For a moment, the show is over. Cypress Hill, the mostly Latin hip-hop trio whose name has become synonymous with marijuana, is taking a break. B-Real, 23 and the band’s lead rapper, is tucked away on the tour bus on the way to Milwaukee, while the group’s 24-year-old DJ and producer, Muggs, is knocking back a tall shot of Crown Royal with his low-calorie beer. Cypress Hill’s other rapper, Sen Dog, 28, leaves the hard stuff alone on this humid night. The two have stayed behind to shop for records and visit family. They’re seated at a slowly revolving bar in the Hotel Monteleone in New Orleans.
Before separating, the two of them talk about the old days, about just how long they all have been B-boys. About how the crew toured for free, opening for Naughty by Nature in the summer of 1991. B-Real, Sen Dog and Muggs, in an old van, followed Naughty’s tour bus across the country, putting themselves up at motels when they could afford to. The trekking worked: Their debut, Cypress Hill, a compilation of two-years work, went slowly platinum. And their second album, the recent, already platinum Black Sunday, recorded in eight weeks, debuted at No. 1 on Billboard’s pop and R&B charts. The paranoid songs on both albums – about guns, smoking weed and watching one’s back – made the hip-hop nation raise its eyebrows and take notice, if not notes. Now Cypress’ pulsing, erratic sound is much imitated, and Muggs produces music for everybody from Ice Cube to the Beastie Boys.
This time around, Cypress Hill are headlining. Called the Soul Assassins tour – with House of Pain, Funkdoobiest and the Whooliganz (all managed by Happy Walters, a 27-year-old Jewish Hoosier) – it’s perhaps the first rap tour in history in which African American performers are most conspicuous by their absence. From Houston to New Orleans, Cypress Hill perform like maniacs and smoke every blunt as if it were the last one ever.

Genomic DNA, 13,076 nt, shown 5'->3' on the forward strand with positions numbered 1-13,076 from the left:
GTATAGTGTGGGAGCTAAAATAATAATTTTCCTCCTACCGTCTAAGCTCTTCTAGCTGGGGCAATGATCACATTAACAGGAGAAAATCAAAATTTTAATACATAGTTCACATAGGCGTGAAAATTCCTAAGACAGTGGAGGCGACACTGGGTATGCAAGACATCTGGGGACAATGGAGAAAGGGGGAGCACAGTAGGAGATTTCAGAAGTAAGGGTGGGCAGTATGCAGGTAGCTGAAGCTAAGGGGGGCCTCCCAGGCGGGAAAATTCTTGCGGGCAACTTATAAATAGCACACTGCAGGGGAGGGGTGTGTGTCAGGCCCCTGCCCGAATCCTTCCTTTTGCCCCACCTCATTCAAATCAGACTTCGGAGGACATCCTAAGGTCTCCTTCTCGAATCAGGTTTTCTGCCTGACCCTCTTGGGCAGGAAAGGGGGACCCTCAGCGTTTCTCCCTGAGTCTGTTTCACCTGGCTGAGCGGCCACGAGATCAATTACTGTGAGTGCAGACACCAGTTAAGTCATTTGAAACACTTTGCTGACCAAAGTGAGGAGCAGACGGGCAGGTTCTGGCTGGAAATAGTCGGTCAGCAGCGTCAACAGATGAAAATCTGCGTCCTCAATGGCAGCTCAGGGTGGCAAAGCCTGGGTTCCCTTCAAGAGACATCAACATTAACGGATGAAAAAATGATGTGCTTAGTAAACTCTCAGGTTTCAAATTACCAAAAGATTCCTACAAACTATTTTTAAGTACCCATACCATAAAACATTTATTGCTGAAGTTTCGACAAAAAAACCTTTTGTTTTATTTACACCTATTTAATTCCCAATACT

NEAR THE Rice University campus, Houston is bland. It looks wholesome and plain, like dry wheat toast. In front of one of the oldest hotels in the city, an already full van awaits House of Pain’s lead MC, the goateed, New York-Irish Everlast. He finally appears, raucous and unapologetic, with a young woman from Dallas. Her black hair falls down to her waist, her breasts rebel against the confines of a complicated halter top, and her face is powdered with Revlon colors. She is almost fluorescent with the dazzling glow of a Girl That Got Picked.
The rest are there: B-Real, with his braids fuzzy from sleep; the boys of Funkdoobiest – Cypress Hill wanna-be’s from Los Angeles – as well as the young rap duo Whooliganz; plus management types. Everybody is drowsy and quiet except Everlast. He expresses loud opinions on the rap magazine The Source, the tour’s shows and various record labels. He says the word nigga casually and often, as emphatically as your average brother or your average redneck.
Tonight’s venue is a place called the Unicorn Ballroom. A big supermarket in a previous life, the makeshift arena quickly becomes dank with teenage perspiration and marijuana, clove and tobacco smoke. The crowd is about a third each black, white and Latino and about 4-to-1 male to female; without music as a catalyst, the mass begins moving. The fiercest and most devoted of the crowd hit the pit, surrounded by a panting, less gymnastic throng. The promoter says it’s a full house at 3,700 people. Walters says it looks oversold.